The Twitter Lite PWA combines the best of the modern web and native features. It became the default mobile web experience for all users globally in April 2017. Twitter developed Twitter Lite to deliver a more robust experience, with explicit goals for instant loading, user engagement, and lower data consumption. Twitter’s website reaches millions of users, but it’s traditionally been difficult to re-engage users on the mobile web. After implementing the “Add to Home screen” prompt asking users to save Twitter Lite to their home screens, Twitter has seen 250,000 unique daily users launch Twitter Lite from the home screen 4 times a day on average. Twitter also implemented web push notifications that work the same as those from native apps and arrive even if the user’s browser is closed. The implementation is delivering over 10 Million push notifications a day. Full details can be read at:
Lancome PWA Case Study
At first, Lancôme considered building an e-commerce mobile app but decided that an app only made sense for customers who visited regularly. They understood that shoppers on Lancôme’s mobile site behave differently, and wouldn’t return to an e-commerce app. Lancôme wanted to build the right user experience (UX) on all of their devices. The company needed a fast-loading, compelling mobile experience, similar to what they could achieve with a native app but one that was also discoverable and accessible to everyone via the mobile web.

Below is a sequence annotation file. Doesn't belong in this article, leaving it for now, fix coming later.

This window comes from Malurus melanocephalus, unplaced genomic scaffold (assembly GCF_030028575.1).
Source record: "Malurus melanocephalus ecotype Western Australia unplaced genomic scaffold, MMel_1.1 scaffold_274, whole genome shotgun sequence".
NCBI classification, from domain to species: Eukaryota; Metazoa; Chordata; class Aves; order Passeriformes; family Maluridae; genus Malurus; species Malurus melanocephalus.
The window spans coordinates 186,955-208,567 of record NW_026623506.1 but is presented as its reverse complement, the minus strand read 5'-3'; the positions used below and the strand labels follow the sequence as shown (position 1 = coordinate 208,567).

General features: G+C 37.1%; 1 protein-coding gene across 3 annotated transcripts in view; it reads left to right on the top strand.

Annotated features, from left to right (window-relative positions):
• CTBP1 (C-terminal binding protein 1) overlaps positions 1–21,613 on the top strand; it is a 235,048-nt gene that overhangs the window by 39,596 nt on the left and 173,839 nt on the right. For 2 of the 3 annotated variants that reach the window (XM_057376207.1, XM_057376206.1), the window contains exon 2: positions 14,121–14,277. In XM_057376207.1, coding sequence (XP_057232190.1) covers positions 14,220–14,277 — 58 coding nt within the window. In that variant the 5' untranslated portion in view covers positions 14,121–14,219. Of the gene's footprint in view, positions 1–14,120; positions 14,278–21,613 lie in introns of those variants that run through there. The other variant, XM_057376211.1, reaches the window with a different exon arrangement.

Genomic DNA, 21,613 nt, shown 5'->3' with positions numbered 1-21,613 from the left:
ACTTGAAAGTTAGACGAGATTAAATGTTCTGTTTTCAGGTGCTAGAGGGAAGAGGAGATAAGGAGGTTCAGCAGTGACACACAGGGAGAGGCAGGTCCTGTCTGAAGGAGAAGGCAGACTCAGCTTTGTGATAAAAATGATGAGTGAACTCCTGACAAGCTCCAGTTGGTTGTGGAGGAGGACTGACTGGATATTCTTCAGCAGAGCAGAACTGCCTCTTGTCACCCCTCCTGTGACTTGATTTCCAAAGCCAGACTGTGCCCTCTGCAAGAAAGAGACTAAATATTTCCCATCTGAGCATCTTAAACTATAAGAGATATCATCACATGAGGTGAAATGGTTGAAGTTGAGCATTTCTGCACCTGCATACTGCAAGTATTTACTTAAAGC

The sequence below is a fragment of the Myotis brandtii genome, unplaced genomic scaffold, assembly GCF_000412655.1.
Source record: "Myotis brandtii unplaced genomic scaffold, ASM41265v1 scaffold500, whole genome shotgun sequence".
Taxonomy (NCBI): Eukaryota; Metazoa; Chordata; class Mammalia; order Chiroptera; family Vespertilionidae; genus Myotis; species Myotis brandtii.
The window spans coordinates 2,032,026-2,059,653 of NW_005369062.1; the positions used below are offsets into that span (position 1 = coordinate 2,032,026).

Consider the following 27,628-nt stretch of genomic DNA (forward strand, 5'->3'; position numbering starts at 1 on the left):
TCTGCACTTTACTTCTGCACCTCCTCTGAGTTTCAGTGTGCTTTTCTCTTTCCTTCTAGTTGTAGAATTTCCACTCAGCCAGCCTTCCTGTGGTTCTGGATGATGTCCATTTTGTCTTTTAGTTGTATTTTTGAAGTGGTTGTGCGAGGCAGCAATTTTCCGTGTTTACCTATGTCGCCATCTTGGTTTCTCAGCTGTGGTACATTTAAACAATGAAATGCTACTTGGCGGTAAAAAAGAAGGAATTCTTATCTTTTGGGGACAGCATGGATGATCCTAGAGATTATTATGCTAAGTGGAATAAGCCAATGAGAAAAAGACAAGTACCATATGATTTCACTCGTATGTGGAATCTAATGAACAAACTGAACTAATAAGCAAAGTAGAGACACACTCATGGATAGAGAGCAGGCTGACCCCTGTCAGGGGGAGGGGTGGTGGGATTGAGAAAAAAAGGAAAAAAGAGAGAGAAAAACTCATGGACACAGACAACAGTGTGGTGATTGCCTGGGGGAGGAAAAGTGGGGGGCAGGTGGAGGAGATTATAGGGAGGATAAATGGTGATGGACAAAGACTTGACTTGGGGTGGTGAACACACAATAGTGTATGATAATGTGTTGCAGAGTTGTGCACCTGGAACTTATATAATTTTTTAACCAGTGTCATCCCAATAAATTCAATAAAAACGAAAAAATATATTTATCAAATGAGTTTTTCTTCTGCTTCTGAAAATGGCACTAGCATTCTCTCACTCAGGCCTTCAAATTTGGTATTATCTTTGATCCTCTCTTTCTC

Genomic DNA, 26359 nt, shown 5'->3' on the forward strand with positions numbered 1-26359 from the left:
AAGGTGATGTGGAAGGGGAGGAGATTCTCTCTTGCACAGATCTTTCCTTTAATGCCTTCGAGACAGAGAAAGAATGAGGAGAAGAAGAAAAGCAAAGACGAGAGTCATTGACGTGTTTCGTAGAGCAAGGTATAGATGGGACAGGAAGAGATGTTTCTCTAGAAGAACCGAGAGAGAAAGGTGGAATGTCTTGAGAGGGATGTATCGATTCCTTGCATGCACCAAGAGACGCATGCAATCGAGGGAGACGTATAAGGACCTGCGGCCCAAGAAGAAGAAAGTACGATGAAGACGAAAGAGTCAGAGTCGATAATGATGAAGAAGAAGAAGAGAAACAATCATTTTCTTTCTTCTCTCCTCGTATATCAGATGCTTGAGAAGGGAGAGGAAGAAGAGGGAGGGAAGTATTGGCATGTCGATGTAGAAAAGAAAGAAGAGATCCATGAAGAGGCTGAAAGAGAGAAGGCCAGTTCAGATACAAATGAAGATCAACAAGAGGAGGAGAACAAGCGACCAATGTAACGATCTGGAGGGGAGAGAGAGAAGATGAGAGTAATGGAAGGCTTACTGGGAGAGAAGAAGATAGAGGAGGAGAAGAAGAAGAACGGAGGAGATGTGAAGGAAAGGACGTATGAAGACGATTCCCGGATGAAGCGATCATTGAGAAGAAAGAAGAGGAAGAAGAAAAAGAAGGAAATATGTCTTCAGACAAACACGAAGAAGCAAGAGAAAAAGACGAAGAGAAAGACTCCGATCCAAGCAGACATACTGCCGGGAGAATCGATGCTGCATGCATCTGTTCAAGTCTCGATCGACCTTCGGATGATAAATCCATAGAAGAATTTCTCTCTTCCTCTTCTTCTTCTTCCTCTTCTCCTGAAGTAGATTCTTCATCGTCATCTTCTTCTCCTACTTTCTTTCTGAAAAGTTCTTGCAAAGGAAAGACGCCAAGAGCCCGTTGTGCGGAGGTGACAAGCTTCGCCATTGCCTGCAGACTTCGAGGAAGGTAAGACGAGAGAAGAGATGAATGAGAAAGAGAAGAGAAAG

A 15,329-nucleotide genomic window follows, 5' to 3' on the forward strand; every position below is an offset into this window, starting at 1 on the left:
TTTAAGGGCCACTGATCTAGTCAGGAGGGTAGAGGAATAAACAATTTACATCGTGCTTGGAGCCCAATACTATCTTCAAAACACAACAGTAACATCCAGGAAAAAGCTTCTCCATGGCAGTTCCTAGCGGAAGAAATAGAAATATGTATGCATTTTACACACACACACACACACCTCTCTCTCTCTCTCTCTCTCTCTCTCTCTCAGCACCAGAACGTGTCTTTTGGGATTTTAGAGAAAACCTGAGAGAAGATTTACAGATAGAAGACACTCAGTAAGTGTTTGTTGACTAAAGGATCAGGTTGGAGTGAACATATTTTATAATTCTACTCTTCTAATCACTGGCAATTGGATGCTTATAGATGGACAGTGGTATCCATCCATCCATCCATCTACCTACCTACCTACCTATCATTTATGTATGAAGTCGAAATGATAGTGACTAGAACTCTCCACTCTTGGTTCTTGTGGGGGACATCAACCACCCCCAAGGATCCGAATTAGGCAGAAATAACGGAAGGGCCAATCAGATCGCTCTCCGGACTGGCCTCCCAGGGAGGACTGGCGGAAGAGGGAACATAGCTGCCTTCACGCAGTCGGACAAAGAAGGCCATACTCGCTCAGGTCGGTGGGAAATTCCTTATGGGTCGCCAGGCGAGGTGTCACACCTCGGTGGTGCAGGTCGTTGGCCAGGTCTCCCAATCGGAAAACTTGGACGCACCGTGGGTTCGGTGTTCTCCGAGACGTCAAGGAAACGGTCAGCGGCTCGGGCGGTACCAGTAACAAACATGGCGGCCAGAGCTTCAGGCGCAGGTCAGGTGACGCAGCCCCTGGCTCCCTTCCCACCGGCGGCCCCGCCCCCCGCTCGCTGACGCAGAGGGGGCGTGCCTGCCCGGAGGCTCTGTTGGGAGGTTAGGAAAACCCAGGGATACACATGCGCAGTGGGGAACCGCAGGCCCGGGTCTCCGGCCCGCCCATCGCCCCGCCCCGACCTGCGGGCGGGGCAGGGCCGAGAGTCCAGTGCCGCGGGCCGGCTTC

Instead of minimally updating their underlying site, Lancôme looked to PWA technologies to provide an immersive, app-like experience. They took advantage of service workers to deliver reliable performance on unstable networks and push notifications for re-engagement. Their best-in-class PWA achieves a performance score of 94/100 on Lighthouse, an automated tool for improving web page quality.
With the new PWA, the time until the page is interactive fell by 84%, compared to their previous mobile experience. Lancôme saw their mobile sessions rise by more than 50%, and conversions increase by 17%. Full details can be read at:
The Unvired view is that enterprises do not need to necessarily choose between native apps and PWAs. Companies like Twitter, Lancome, and Ola Cabs (a leading cab service in India) have both native apps and PWAs. It really depends on the business strategy, target customers/markets, and the prevailing bandwidth/mobile devices environment. There are various possible Scenarios:
- Existing Web and Native Apps Presence: You have several options. If you already have developed native apps, you should continue to enhance their User Experience if the native experience is very important for you. At the same time, you may want to move your website to a PWA to enhance performance.
- Existing Web Presence Only: This may imply that native apps are not critical for you. Evaluate moving to PWA and get the best of the mobile web and native apps.
- Poorly Performing Website on Mobile: Evaluate moving to PWA and get the best of the mobile web and native apps.
- Existing Native Apps Presence Only: Enhance Native Apps if the native functionality is critical. Else, evaluate moving to PWA.
- No App Presence at all (for example a New Company/Product): Evaluate PWA as a first option while recognizing that PWA is limited on iOS currently (No offline, No Push Notifications). Instead of Web + Native (iOS) +Native (Android) +Native (Windows 10), you can build only for Web + iOS.
I would love to hear your views on this topic—have you implemented PWAs as yet? Pl. write to me at firstname.lastname@example.org to share your thoughts.